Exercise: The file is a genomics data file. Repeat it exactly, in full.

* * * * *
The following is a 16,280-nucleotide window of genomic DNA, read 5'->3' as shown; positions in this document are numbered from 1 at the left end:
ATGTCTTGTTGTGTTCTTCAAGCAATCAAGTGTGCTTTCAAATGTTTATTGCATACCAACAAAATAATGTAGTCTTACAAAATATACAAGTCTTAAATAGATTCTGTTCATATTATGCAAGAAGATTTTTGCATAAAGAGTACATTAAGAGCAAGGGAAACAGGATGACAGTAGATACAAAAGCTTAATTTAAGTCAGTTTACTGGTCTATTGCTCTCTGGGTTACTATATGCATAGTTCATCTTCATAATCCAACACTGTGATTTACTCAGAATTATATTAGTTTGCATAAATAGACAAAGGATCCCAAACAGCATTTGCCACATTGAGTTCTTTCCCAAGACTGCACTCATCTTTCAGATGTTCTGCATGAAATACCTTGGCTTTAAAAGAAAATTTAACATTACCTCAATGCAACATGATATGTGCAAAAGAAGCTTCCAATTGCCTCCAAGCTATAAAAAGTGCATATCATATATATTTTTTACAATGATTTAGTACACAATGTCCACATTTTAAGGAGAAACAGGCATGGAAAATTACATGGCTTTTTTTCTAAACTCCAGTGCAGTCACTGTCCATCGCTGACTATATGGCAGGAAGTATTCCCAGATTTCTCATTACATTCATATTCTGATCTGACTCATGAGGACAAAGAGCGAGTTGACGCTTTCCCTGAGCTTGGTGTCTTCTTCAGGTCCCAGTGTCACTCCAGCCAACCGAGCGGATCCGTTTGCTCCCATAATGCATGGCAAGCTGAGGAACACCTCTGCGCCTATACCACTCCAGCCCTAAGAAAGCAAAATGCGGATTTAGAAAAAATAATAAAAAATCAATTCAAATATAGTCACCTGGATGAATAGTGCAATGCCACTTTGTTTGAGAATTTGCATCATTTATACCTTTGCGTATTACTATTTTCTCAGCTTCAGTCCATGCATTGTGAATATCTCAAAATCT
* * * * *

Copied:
The following is a 16,280-nucleotide window of genomic DNA, read 5'->3' as shown; positions in this document are numbered from 1 at the left end:
ATGTCTTGTTGTGTTCTTCAAGCAATCAAGTGTGCTTTCAAATGTTTATTGCATACCAACAAAATAATGTAGTCTTACAAAATATACAAGTCTTAAATAGATTCTGTTCATATTATGCAAGAAGATTTTTGCATAAAGAGTACATTAAGAGCAAGGGAAACAGGATGACAGTAGATACAAAAGCTTAATTTAAGTCAGTTTACTGGTCTATTGCTCTCTGGGTTACTATATGCATAGTTCATCTTCATAATCCAACACTGTGATTTACTCAGAATTATATTAGTTTGCATAAATAGACAAAGGATCCCAAACAGCATTTGCCACATTGAGTTCTTTCCCAAGACTGCACTCATCTTTCAGATGTTCTGCATGAAATACCTTGGCTTTAAAAGAAAATTTAACATTACCTCAATGCAACATGATATGTGCAAAAGAAGCTTCCAATTGCCTCCAAGCTATAAAAAGTGCATATCATATATATTTTTTACAATGATTTAGTACACAATGTCCACATTTTAAGGAGAAACAGGCATGGAAAATTACATGGCTTTTTTTCTAAACTCCAGTGCAGTCACTGTCCATCGCTGACTATATGGCAGGAAGTATTCCCAGATTTCTCATTACATTCATATTCTGATCTGACTCATGAGGACAAAGAGCGAGTTGACGCTTTCCCTGAGCTTGGTGTCTTCTTCAGGTCCCAGTGTCACTCCAGCCAACCGAGCGGATCCGTTTGCTCCCATAATGCATGGCAAGCTGAGGAACACCTCTGCGCCTATACCACTCCAGCCCTAAGAAAGCAAAATGCGGATTTAGAAAAAATAATAAAAAATCAATTCAAATATAGTCACCTGGATGAATAGTGCAATGCCACTTTGTTTGAGAATTTGCATCATTTATACCTTTGCGTATTACTATTTTCTCAGCTTCAGTCCATGCATTGTGAATATCTCAAAATCT